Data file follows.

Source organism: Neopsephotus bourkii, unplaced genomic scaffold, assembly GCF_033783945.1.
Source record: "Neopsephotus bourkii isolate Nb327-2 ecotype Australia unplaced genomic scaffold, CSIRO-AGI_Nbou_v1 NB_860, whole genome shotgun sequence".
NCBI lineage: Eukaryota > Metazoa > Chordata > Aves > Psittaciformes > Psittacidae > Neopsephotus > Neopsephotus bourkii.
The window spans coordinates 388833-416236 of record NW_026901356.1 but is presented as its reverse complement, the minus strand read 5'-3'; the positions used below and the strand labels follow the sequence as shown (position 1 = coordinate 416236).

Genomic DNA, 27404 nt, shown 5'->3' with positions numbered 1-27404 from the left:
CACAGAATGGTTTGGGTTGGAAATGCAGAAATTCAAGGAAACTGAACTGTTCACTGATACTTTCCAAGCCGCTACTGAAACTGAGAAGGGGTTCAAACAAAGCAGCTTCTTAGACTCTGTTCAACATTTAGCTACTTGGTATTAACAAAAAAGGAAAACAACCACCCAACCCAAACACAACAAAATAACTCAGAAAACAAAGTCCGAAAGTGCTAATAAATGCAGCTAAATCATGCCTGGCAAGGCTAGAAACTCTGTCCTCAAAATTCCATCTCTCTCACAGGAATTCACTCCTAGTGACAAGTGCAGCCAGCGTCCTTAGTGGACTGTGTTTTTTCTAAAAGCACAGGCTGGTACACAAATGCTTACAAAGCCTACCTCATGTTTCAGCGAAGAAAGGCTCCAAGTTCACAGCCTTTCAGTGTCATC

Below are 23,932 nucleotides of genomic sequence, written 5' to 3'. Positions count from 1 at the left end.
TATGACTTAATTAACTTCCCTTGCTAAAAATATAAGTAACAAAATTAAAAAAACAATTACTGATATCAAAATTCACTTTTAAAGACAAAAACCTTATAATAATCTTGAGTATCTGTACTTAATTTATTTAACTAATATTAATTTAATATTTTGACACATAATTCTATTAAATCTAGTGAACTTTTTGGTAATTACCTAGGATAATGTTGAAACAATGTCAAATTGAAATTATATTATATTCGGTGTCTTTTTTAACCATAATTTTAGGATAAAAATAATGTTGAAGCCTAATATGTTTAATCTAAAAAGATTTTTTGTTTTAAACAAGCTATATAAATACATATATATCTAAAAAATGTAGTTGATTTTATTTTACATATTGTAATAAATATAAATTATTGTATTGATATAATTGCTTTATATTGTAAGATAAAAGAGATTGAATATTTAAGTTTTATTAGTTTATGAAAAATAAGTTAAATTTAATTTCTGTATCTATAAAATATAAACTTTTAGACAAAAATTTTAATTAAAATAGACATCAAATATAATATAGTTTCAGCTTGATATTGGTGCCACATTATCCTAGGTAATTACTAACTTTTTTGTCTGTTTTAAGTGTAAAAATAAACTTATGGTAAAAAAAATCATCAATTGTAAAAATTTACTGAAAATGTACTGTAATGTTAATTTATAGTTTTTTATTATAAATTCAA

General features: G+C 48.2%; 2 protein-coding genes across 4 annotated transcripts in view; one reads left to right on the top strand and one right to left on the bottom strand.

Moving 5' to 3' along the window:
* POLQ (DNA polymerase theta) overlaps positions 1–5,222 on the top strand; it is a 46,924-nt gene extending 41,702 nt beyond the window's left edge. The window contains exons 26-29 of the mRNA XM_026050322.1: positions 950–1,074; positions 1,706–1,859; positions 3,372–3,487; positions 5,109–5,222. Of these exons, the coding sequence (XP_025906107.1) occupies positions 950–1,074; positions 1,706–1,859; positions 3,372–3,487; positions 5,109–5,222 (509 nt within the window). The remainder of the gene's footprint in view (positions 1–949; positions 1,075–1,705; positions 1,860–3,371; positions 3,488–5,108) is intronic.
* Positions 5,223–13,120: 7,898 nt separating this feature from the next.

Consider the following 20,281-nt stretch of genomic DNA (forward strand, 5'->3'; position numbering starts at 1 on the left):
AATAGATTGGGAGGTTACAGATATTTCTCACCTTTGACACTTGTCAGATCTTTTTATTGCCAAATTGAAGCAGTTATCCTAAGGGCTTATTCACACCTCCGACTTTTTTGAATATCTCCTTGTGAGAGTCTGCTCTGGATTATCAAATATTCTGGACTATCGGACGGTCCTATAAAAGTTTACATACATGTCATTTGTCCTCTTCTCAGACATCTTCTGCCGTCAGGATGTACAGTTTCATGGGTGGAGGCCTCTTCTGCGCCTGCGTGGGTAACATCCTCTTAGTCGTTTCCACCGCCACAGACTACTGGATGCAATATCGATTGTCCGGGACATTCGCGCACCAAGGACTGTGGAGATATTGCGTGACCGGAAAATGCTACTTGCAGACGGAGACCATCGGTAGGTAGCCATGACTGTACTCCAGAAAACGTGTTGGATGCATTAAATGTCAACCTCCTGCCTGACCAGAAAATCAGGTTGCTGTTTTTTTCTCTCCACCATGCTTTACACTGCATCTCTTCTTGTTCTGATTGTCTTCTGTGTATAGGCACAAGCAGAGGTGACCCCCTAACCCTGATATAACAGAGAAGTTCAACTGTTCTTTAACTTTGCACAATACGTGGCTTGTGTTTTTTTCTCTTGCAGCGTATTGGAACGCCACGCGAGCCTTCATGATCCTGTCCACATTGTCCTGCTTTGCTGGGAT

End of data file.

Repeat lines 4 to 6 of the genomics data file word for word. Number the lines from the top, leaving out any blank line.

The window spans coordinates 388833-416236 of record NW_026901356.1 but is presented as its reverse complement, the minus strand read 5'-3'; the positions used below and the strand labels follow the sequence as shown (position 1 = coordinate 416236).

Genomic DNA, 27404 nt, shown 5'->3' with positions numbered 1-27404 from the left:
CACAGAATGGTTTGGGTTGGAAATGCAGAAATTCAAGGAAACTGAACTGTTCACTGATACTTTCCAAGCCGCTACTGAAACTGAGAAGGGGTTCAAACAAAGCAGCTTCTTAGACTCTGTTCAACATTTAGCTACTTGGTATTAACAAAAAAGGAAAACAACCACCCAACCCAAACACAACAAAATAACTCAGAAAACAAAGTCCGAAAGTGCTAATAAATGCAGCTAAATCATGCCTGGCAAGGCTAGAAACTCTGTCCTCAAAATTCCATCTCTCTCACAGGAATTCACTCCTAGTGACAAGTGCAGCCAGCGTCCTTAGTGGACTGTGTTTTTTCTAAAAGCACAGGCTGGTACACAAATGCTTACAAAGCCTACCTCATGTTTCAGCGAAGAAAGGCTCCAAGTTCACAGCCTTTCAGTGTCATC